In 1919 Rachmaninoff made some recordings for Thomas Edison, who was rather deaf and didn’t like classical music. So the following year he signed a contract with the company that became RCA records for which he made many recordings. He also recorded many piano rolls, which have been reproduced and recorded in stereo on today’s pianos, notably the Bosesendorfer piano. How wonderful it is that we can hear just how Rachmaninoff actually played!
In 1924 Rachmaninoff established a music publishing company specializing in compositions by himself and those of other Russian composers.
Beginning in 1928 he became close friends with the pianist Vladimir Horowitz. When Horowitz sunk into one of his bouts of paralyzing depression, it was Rachmaninoff who comforted him. And about Horowitz’s playing of Rachmaninoff’s 3rd piano concerto, the composer said: “This is the way I always dreamed my concerto should be played, but I never expected to hear it that way on Earth.”
In 1930 Rachmaninoff built a summer home in Switzerland at Lake Lucerne. He loved to drive his boat on the lake. He named the home Senar. The s & e are the 1st 2 letter s of Rachmaninoff’s first name, Sergei. The N & A are the 1st 2 letters of his wife’s name, Natalia, and the R stands for Rachmaninoff. He also utilized the rhythm of his last name, Rachmaninoff, as an ending to many of his compositions: “Rachmaninoff”. It was at Senar that he composed his 3rd Symphony and the Rhapsody on a Theme of Paganini.
Rachmaninoff’s final concert in Europe was at the Lucerne International Music Festival in 1939. He then returned to the U.S. and performed many concerts to benefit the Red Army in support of Russia’s role in the war against Nazi Germany. His last composition, Symphonic Dances was composed in 1940.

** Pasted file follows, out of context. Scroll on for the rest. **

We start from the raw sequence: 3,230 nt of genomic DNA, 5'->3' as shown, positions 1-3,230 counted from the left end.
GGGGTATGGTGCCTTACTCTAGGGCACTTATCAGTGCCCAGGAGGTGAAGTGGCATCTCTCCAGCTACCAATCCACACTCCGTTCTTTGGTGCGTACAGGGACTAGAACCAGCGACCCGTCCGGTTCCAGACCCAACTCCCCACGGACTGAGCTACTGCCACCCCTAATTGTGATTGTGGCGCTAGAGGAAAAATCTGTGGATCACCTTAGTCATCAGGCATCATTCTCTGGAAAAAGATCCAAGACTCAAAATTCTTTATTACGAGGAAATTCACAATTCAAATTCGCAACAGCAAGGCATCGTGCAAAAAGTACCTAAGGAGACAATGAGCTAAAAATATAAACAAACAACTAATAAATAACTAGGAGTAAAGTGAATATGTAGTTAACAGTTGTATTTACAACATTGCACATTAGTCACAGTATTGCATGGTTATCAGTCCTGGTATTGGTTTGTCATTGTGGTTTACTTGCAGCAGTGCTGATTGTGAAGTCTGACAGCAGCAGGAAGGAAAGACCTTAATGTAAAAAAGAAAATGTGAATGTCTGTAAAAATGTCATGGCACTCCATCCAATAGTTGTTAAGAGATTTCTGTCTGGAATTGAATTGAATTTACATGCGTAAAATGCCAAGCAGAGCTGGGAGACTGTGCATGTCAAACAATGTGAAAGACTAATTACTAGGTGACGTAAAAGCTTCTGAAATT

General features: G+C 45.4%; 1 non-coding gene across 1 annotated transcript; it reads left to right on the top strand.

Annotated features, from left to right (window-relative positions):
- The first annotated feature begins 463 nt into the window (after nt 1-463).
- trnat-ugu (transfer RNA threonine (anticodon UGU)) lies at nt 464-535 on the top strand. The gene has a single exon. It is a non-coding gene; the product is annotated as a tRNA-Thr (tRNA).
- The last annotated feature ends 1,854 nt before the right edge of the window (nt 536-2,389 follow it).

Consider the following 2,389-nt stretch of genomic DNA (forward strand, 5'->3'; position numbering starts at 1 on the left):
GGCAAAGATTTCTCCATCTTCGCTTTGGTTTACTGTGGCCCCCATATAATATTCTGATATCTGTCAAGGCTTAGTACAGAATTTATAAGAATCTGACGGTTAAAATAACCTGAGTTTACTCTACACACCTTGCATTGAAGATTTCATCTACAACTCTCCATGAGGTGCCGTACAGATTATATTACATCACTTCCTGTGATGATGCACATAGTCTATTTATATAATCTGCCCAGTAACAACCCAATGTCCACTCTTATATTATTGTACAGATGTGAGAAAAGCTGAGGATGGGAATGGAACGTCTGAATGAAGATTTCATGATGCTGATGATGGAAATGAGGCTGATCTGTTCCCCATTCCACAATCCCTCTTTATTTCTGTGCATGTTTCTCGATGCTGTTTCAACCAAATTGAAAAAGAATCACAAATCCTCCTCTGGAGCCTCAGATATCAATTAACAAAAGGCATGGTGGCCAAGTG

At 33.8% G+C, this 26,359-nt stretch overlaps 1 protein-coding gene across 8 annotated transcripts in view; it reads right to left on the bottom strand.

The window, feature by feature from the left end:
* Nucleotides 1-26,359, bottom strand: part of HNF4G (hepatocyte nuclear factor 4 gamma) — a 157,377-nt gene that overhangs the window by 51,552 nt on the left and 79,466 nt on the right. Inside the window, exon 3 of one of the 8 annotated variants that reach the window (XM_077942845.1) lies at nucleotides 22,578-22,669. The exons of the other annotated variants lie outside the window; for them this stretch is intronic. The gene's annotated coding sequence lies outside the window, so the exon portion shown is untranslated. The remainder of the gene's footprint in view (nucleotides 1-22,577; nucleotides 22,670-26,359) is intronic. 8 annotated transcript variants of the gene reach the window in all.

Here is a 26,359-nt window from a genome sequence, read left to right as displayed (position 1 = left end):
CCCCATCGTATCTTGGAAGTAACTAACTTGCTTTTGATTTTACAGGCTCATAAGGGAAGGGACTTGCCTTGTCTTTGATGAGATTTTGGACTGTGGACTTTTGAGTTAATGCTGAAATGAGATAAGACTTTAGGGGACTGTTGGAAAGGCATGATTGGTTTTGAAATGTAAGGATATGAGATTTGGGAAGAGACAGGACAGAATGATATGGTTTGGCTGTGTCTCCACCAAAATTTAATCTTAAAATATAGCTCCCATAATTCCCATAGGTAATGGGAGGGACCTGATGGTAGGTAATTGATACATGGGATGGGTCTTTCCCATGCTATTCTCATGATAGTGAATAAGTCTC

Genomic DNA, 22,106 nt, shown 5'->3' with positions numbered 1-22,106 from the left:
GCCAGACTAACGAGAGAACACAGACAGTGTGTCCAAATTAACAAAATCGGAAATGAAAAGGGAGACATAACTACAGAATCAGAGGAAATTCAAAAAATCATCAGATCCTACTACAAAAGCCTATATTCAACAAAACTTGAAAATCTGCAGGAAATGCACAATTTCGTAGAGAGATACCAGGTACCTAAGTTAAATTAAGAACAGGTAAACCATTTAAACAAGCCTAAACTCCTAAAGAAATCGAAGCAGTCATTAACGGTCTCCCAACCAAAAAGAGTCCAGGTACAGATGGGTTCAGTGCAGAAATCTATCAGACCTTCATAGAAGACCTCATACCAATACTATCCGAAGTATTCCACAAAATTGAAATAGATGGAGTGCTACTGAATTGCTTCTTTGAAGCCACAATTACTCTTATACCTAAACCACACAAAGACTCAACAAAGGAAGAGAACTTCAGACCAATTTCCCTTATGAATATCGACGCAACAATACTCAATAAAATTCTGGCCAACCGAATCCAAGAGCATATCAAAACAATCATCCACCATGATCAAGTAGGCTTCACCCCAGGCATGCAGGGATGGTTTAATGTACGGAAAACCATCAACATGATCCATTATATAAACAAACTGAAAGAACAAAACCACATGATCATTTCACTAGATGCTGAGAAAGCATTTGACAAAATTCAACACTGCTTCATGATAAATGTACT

As he aged Rachmaninoff suffered from arthritis, sclerosis, high blood pressure, headaches, pain in his lower back, nerve pain, and extreme fatigue, so the Rachmaninoff’s moved to Beverly Hills, CA to be in a better climate.
He decided that he’d make one last concert tour during the 1942-43 season in order to then be able to devote himself full time to composing. He became too ill to complete the tour and his last performance was at the Univ. of Tennessee in Knoxville. He returned to CA, was immediately hospitalized and was diagnosed with an advanced form of skin cancer. He died a month later in his home just 4 days before his 70th birthday. He was buried in Valhalla, NY.
A statue marked: Rachmaninoff: The Last Concert was erected in Knoxville. A music conservatory in Paris bears his name, as do streets in Veliky Novgorod and Tambov, Russia. The Moscow Conservatory of Music named an auditorium after him, monuments to Rachmaninoff stand in Moscow and Veliky Novgorod, near his birthplace. And the Russian Federation issued a commemorative Rachmaninoff coin.
The legendary pianist, Arthur Rubinstein wrote: “He had the secret of the golden, living tone which comes from the heart…I was always under the spell of his glorious and inimitable tone…There was always the irresistible sensuous charm.”